Talking about Ukraine

Iowa City Nuclear Free SignPoorly considered ideas of what the U.S. should do about Ukraine have been circulating in the media. A friend passed these points along to me, and here they are for my readers. They provide a perspective one doesn’t find in the corporate media.

The Putin-led invasion of Ukraine is unacceptable and has been universally condemned. At the same time, it should be recognized for what it is. The Ukrainian people have expressed their desire to integrate into the European economy and rejected what they perceived as coercion from Moscow. Moscow’s behavior is in large part motivated by the failure of their economic and political policies.

Putin’s move demonstrates that he is playing a weak long-term hand.

The wisest and likely the most effective response to Russia’s annexation is not military, it’s diplomatic and economic. No serious figure supports military action. The only people who gloss over the serious risks of escalation are those with no real responsibility for the outcome.

Increasing sanctions, taking punitive economic measures, and rallying the international community is the smartest course and thus far those are the steps that the US and our European allies have pursued– with good reason. Smart policy will balance economic and diplomatic carrots and sticks and avoid pointless provocations such as further NATO expansion.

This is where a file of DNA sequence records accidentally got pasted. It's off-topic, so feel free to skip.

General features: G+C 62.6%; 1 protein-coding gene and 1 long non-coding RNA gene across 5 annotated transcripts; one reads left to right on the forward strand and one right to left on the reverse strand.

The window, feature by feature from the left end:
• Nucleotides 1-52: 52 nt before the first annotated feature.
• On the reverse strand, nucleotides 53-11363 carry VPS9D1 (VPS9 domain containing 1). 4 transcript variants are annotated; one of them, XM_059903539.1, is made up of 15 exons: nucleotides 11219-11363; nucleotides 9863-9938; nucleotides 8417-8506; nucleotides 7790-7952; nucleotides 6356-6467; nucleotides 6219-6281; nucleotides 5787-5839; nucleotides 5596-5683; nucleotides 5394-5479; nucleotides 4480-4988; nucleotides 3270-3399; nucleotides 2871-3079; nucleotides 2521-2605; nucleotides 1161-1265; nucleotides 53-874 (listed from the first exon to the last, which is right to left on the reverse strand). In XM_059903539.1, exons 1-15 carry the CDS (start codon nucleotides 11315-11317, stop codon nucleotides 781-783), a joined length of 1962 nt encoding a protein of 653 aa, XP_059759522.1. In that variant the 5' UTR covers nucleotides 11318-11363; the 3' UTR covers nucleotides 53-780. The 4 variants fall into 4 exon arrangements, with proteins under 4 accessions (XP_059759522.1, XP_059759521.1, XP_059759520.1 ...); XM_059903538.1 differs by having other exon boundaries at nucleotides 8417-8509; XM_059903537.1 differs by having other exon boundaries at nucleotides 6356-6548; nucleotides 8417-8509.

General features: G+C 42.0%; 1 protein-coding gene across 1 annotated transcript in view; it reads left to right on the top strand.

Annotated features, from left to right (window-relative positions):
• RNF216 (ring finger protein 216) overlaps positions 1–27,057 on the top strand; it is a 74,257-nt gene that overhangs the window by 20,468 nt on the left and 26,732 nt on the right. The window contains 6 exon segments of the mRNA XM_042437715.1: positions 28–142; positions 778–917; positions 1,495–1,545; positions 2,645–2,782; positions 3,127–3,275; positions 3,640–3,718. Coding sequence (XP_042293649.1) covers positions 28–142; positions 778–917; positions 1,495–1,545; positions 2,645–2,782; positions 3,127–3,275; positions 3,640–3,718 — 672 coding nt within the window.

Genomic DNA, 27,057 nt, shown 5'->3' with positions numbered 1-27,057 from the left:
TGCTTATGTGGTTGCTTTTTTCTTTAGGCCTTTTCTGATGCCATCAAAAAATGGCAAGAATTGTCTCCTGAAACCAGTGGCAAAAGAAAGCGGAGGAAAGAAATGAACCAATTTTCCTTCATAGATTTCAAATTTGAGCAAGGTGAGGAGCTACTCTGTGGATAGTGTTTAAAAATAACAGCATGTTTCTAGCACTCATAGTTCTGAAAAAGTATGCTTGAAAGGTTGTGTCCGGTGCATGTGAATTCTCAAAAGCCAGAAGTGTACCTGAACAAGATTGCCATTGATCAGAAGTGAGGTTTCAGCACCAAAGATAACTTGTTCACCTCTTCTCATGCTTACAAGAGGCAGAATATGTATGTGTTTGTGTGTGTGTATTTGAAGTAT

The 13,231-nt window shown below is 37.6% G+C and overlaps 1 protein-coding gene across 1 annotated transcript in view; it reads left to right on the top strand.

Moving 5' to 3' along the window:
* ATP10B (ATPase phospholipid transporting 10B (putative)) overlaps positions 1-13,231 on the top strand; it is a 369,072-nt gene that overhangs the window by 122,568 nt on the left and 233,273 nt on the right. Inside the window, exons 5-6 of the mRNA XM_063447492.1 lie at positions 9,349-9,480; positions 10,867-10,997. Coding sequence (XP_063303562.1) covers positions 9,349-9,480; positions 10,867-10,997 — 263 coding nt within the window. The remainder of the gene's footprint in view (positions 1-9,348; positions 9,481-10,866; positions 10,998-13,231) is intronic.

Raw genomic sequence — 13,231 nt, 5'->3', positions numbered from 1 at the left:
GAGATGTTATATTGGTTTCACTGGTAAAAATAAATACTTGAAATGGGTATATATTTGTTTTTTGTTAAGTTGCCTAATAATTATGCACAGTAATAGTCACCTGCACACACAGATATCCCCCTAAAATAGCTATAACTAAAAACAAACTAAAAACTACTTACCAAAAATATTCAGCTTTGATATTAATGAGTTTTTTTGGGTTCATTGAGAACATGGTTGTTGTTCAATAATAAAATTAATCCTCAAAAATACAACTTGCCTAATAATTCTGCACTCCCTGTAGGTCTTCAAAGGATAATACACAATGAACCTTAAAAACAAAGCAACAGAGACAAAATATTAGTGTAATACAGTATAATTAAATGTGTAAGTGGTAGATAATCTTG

It is downright bizarre that there are politicians and media commentators who apparently relish the prospect of another Cold War– a time when millions of people lived in fear of annihilation and hundreds of billions were spent on a pointless nuclear arms race.

Americans don’t want a Cold War and they don’t want a hot one either.

This misguided nostalgia for the Cold War misunderstands and misrepresents the current situation. This is not a global clash of ideologies.